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Greater Sydney and district urban heat island 2016

Greater Sydney and district urban heat island 20167

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Percentage of residents with exposure to high urban heat 2016

Percentage of residents with exposure to high urban heat 2016 8

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Urban tree canopy cover

In 2016, the total tree canopy cover of the urban area of Greater Sydney was 21 per cent. This excludes the large protected natural areas and the metropolitan rural areas that surround the urban area. The urban area of the North District has almost 40 per cent tree canopy cover. All the remaining districts are much lower (see figures below).

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Percentage of urban tree canopy cover 2016

Percentage of urban tree canopy cover 20169

Download this image tree_canopy.png (format PNG / 56 KB)

Findings and future focus

The Western City, Central City, South and Eastern City districts are all affected by urban heat. At the same time, these four districts also have lower tree canopy cover.

Increasing tree canopy in the urban area is one way to improve amenity and address urban heat. This will progress the evolution to a metropolis of three sustainable cities and enhance place-making.

Projections from NSW and ACT Regional Climate Model (NARCliM) show that air temperatures in Greater Sydney are expected to increase in the future as a result of climate change and increasing urbanisation.10

Other ways we may improve and expand how we monitor urban heat include monitoring how water is incorporated in the landscape. Protecting and integrating waterways near neighbourhoods can both moderate urban heat island affects and support urban tree canopy. We can also identify ways to assist communities vulnerable to urban heat such as access to cooler places and community support networks.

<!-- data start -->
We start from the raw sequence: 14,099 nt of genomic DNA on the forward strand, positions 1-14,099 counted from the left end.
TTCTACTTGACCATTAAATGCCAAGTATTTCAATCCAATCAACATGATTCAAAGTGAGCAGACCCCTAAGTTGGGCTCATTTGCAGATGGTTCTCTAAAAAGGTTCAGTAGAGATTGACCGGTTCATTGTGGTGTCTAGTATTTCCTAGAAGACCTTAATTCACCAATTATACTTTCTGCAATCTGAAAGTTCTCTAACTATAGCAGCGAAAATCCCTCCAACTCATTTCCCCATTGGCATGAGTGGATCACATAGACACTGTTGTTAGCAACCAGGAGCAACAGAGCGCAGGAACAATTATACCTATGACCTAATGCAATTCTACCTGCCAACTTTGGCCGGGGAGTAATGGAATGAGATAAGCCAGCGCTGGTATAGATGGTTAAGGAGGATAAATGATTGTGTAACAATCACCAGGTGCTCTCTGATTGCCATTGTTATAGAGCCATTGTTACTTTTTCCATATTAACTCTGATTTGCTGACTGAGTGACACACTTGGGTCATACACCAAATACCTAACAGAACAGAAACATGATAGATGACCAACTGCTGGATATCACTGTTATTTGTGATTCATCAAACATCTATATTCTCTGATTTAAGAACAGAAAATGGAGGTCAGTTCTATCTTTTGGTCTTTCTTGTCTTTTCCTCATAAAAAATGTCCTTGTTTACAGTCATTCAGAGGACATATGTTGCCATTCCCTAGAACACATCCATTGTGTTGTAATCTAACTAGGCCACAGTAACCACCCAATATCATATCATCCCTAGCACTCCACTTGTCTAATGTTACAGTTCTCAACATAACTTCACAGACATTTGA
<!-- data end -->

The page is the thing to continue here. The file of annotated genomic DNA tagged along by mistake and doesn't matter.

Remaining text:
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Greater Sydney and district distribution of tree canopy cover 2016

Greater Sydney and district distribution of tree canopy cover 201611

Download this image pulse_of_greater_sydney_draft_p22-23-2.png (format PNG / 3 MB)

References

  1. Climate Council, Heatwaves Longer, Hotter, More Often, 2014
  2. Western City District Plan Planning Priority W15 Increasing urban tree canopy cover and delivering Green Grid connections pp. 119 /NSW Office of Environment and Heritage Government 2015, Technical Guidelines for Urban Green Cover in NSW, NSW Government, Sydney
  3. Source: Bureau of Meteorology, 2019
  4. Source: Bureau of Meteorology, 2019
  5. Office of Environment and Heritage Adapting to Climate Change – Green Cover (https://climatechange.environment.nsw.gov.au/Adapting-to-climate-change/...)
  6. See Dashboard: Heat vulnerability index 2016, NSW Department of Planning, Industry and Environment, NSW Heat Vulnerability Index to ABS Statistical Area Level 1 2016
  7. Source: NSW Department of Planning, Industry and Environment, NSW Urban Heat Island to Modified Mesh Block 2016
  8. Source: NSW Department of Planning, Industry and Environment, NSW Urban Heat Island to Modified Mesh Block 2016
  9. Source: NSW Department of Planning, Industry and Environment, Greater Sydney Region Urban Vegetation Cover to Modified Mesh Block 2016
  10. NSW Department of Planning, Industry and Environment and Adapt NSW (2015) Heatwaves Climate Change Impact Snapshot
  11. Source: NSW Department of Planning, Industry and Environment, Greater Sydney Region Urban Vegetation Cover to Modified Mesh Block 2016